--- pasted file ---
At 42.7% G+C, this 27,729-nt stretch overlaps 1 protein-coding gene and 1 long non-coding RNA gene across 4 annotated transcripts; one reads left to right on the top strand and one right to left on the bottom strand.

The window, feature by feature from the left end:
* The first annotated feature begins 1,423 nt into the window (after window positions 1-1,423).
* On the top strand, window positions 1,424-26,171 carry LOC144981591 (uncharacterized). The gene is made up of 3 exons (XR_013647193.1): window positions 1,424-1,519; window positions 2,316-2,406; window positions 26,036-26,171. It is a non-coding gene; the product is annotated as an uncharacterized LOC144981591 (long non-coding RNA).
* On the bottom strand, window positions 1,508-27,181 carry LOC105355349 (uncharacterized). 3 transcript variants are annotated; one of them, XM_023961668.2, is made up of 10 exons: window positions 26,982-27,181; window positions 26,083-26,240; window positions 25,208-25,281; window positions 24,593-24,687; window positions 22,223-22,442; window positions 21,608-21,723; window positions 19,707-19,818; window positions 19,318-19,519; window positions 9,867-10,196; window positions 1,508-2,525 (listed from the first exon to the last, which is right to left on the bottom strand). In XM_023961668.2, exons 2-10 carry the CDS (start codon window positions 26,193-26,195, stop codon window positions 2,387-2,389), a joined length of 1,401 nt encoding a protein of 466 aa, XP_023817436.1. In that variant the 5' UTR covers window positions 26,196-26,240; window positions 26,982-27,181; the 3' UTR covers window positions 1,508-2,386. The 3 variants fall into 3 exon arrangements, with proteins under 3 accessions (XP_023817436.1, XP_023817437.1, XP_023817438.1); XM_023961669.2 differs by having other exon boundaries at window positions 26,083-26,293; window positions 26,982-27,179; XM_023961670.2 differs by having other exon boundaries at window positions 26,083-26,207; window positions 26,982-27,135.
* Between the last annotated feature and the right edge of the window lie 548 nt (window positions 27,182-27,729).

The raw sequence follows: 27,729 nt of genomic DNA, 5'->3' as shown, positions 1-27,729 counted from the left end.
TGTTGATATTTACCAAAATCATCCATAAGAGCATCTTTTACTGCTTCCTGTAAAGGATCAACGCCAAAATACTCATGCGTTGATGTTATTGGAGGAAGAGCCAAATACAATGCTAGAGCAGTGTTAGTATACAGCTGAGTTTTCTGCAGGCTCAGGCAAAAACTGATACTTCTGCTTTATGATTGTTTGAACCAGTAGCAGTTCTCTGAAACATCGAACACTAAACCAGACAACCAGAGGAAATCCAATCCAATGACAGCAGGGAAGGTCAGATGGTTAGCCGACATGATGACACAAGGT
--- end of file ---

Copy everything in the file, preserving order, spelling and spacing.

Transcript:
At 42.7% G+C, this 27,729-nt stretch overlaps 1 protein-coding gene and 1 long non-coding RNA gene across 4 annotated transcripts; one reads left to right on the top strand and one right to left on the bottom strand.

The window, feature by feature from the left end:
* The first annotated feature begins 1,423 nt into the window (after window positions 1-1,423).
* On the top strand, window positions 1,424-26,171 carry LOC144981591 (uncharacterized). The gene is made up of 3 exons (XR_013647193.1): window positions 1,424-1,519; window positions 2,316-2,406; window positions 26,036-26,171. It is a non-coding gene; the product is annotated as an uncharacterized LOC144981591 (long non-coding RNA).
* On the bottom strand, window positions 1,508-27,181 carry LOC105355349 (uncharacterized). 3 transcript variants are annotated; one of them, XM_023961668.2, is made up of 10 exons: window positions 26,982-27,181; window positions 26,083-26,240; window positions 25,208-25,281; window positions 24,593-24,687; window positions 22,223-22,442; window positions 21,608-21,723; window positions 19,707-19,818; window positions 19,318-19,519; window positions 9,867-10,196; window positions 1,508-2,525 (listed from the first exon to the last, which is right to left on the bottom strand). In XM_023961668.2, exons 2-10 carry the CDS (start codon window positions 26,193-26,195, stop codon window positions 2,387-2,389), a joined length of 1,401 nt encoding a protein of 466 aa, XP_023817436.1. In that variant the 5' UTR covers window positions 26,196-26,240; window positions 26,982-27,181; the 3' UTR covers window positions 1,508-2,386. The 3 variants fall into 3 exon arrangements, with proteins under 3 accessions (XP_023817436.1, XP_023817437.1, XP_023817438.1); XM_023961669.2 differs by having other exon boundaries at window positions 26,083-26,293; window positions 26,982-27,179; XM_023961670.2 differs by having other exon boundaries at window positions 26,083-26,207; window positions 26,982-27,135.
* Between the last annotated feature and the right edge of the window lie 548 nt (window positions 27,182-27,729).

The raw sequence follows: 27,729 nt of genomic DNA, 5'->3' as shown, positions 1-27,729 counted from the left end.
TGTTGATATTTACCAAAATCATCCATAAGAGCATCTTTTACTGCTTCCTGTAAAGGATCAACGCCAAAATACTCATGCGTTGATGTTATTGGAGGAAGAGCCAAATACAATGCTAGAGCAGTGTTAGTATACAGCTGAGTTTTCTGCAGGCTCAGGCAAAAACTGATACTTCTGCTTTATGATTGTTTGAACCAGTAGCAGTTCTCTGAAACATCGAACACTAAACCAGACAACCAGAGGAAATCCAATCCAATGACAGCAGGGAAGGTCAGATGGTTAGCCGACATGATGACACAAGGT